Navid Khonsari grew up in Iran until the age of ten, when the revolution that swept the country drove his family to Canada. After working on celebrated titles like Grand Theft Auto and Max Payne at Rockstar, Khonsari put his skills to use at iNK Stories, a new media company he co-founded that focuses on telling stories in fresh ways. Their latest project, 1979 Revolution, will give the player an experience of the hostage crisis and its aftermath, asking them to navigate the moral, emotional, and political turmoil of rebellion.
KS: When people hear the word “revolution,” they think of heroism and changing things for the better. But I think, in reality, we see it’s a lot more complicated than that. Is 1979 approaching that territory?
We’re definitely digging in deeper. I think what you’re alluding to is that certain sexiness people think of when they think of revolutions—because you’re fighting against the establishment. I think our approach has been to recognize that the world right now is in a state of revolution and that things are quite polarized. So it’s easy to say “Yeah, we’re gonna fight The Man,” whether it’s the youth in Egypt, or what took place in Ukraine, or even if you look back here a few years ago at Occupy Wall Street. Look at what’s going on in Greece right now: you’ve got economic collapse, military intervention, nationalism—all that stuff. And, you know, it’s great to say you’re taking a stand. We certainly wanted to embrace that spirit of revolution, but we also show the trajectory of a revolution. For us, revolution has so many definitions, and I think that aside from great content, we want to shed light on how we judge things today based on revolutions that have taken place in the past. And that, necessarily, the outcome of those revolutions isn’t what we’re seeing today.
In terms of content in videogames, for us, we feel like we’re creating our own little revolution. And we say that with respect, having worked on such wonderful titles in the past that became such huge blockbusters. And while I don’t think there’s a lack of diversity in engaging design, there is a lack of diversity in content. Games have broadened their design and audiences. But I think in terms of embracing the real world and real events, we’re only at the tip of the iceberg. And I don’t think real events are necessarily better or worse. It’s just been untapped. So for us, the revolution is to take this medium we love so much and see what other directions we can explore.
KS: It’s interesting too because even though there’s already a format around making narrative decisions, I think the act of making a choice changes in the context of a revolution. Because so much of what you hear from refugees or anyone caught in political turmoil is that their choices have been taken away. Their path is so restricted, and that feels so violating. What do you think giving a player choice does to their understanding of an event like this?
I think what it does is personalize things. It allows you to connect with the story. If you’re only interested in the content of the game, you can pretty much go online, look it up on Wikipedia, and read the timeline. And we are in no way altering history, but what we have done is take multiple perspectives from interviews and make it a personal retelling, derived from choices that were made by real people during this time. By making personal choices within a larger context of how history’s playing out, I think you get a better understanding of the journey and experience of those who actually took part in this revolution. And then maybe understand not only that tumultuous moment, but also how then everything played out after the events that took place.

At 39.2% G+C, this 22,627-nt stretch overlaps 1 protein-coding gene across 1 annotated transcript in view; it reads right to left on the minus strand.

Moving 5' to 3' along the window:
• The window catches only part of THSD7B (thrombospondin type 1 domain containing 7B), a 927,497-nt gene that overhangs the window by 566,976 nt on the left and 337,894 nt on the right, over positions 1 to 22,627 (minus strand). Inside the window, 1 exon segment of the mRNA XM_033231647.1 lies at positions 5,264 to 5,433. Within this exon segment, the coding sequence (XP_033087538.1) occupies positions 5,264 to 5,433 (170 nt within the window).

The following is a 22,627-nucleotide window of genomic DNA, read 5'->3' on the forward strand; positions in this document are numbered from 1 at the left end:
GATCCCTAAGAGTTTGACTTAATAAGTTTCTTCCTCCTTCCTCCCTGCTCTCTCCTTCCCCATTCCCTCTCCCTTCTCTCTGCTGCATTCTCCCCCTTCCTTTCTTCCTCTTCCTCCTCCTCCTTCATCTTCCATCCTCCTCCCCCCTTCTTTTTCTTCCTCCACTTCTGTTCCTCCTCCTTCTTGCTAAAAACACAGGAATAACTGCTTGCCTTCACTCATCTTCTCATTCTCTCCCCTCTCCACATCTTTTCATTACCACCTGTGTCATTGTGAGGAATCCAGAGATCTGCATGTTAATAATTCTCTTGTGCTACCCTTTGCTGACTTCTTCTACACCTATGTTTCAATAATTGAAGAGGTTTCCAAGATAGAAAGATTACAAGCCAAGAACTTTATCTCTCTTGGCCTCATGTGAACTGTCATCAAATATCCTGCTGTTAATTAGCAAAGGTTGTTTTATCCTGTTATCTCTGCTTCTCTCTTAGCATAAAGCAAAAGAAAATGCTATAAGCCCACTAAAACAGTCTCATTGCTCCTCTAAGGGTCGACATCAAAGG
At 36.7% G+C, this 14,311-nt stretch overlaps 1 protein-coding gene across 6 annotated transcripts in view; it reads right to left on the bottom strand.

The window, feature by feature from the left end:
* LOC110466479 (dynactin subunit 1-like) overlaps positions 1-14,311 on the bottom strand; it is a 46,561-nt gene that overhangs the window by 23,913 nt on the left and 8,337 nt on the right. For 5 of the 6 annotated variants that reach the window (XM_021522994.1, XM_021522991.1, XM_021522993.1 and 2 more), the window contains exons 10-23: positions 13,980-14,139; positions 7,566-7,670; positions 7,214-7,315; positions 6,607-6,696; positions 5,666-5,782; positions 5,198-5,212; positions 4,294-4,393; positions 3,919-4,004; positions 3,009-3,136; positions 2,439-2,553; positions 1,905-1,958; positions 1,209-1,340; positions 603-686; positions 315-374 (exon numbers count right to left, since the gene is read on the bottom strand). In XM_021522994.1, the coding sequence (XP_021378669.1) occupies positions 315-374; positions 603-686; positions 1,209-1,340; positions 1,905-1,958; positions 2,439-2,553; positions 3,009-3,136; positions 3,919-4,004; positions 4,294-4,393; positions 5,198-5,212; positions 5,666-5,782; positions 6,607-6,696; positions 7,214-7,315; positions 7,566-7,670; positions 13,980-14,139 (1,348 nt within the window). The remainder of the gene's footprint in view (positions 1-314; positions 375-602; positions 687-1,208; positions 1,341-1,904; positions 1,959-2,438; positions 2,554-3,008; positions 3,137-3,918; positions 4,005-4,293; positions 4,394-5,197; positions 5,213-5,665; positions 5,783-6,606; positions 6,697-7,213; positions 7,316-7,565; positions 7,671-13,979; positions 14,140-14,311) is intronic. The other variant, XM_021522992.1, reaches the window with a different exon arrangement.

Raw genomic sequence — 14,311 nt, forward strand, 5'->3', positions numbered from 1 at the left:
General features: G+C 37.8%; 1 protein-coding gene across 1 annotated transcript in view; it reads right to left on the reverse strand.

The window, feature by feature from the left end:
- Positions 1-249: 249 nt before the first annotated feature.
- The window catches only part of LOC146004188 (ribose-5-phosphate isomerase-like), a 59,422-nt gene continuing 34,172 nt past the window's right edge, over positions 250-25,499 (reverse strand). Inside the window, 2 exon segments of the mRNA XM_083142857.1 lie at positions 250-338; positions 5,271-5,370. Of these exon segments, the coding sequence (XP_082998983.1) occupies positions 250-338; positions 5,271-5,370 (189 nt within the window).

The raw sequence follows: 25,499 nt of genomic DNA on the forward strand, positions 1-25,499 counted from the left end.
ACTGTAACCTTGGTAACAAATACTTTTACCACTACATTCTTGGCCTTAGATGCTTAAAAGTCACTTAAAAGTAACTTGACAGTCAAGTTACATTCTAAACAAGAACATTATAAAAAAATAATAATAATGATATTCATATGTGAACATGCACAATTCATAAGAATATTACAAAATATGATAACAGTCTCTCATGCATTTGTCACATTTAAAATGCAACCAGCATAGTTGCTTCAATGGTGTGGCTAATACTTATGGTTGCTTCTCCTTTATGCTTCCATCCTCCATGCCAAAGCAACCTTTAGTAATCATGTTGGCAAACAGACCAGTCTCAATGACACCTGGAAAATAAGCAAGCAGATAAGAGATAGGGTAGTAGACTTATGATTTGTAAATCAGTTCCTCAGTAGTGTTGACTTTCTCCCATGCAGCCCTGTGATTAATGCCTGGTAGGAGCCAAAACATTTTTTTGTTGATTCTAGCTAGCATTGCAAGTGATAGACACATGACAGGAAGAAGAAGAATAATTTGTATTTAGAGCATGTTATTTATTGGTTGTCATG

The one really great thing about doing it episodically is that we can reflect a distinct part of the experience of a revolution. Because the people who start a revolution often do wind up becoming the victims of new leadership, and for them, it’s an education. An education that comes from experience. And when you see the way that we’re laying out our episodes, it’s kind of in the same way. We want to put you in the front seat of this journey so that you can feel the highs—that moment of elation and level of joy that takes place on the street when people come together and believe that they can make a change—and then the next episodes when things start to get more complicated.
KS: When I play a Telltale game or anything else choice-based, it feels like guilt plays such a big role in the emotional draw. Are you guys tackling that at all?
Absolutely. I don’t know if I would say just guilt necessarily, but certainly, a good percentage of the choices we have are there for you to be able to connect with the character. We recognize that we’re telling a story that many would feel kind of distant from. You know: Iran, a revolution from 35 years ago. It’s not something that necessarily jumps out at you. Although, these days, with the Iran nuclear talks and what’s kind of taking place, it seems to be at the forefront of everything.
When you take a look at the greatest stories from major historical events, it’s never been about the dropping of the bomb. You could say Saving Private Ryan is about charging the beaches of Normandy. But that’s the first fifteen minutes. Everything from there becomes about personal experiences. And there’s guilt in that. Guilt of killing another person or not. For us, the guilt doesn’t come from pushing for or inflicting violence on others. It’s more the guilt of surviving. Your emotional connection to people becomes much stronger in a situation like this. There’s all kinds of conversations you have with your family members you wouldn’t otherwise have to go through. What’s the number one thing you say at Thanksgiving? Don’t talk about politics or religion. But in a revolution, and in particular this revolution, that’s at the forefront, so when you do sit down, you have your mother, your father, your brother. How do you navigate this and stay true to yourself? With the choose-your-own-adventure element of it, you have this great way of trying to test out who you are. You have the ability in one second to be passive-aggressive, and then the other one to be extremely kind. So it allows a huge scope.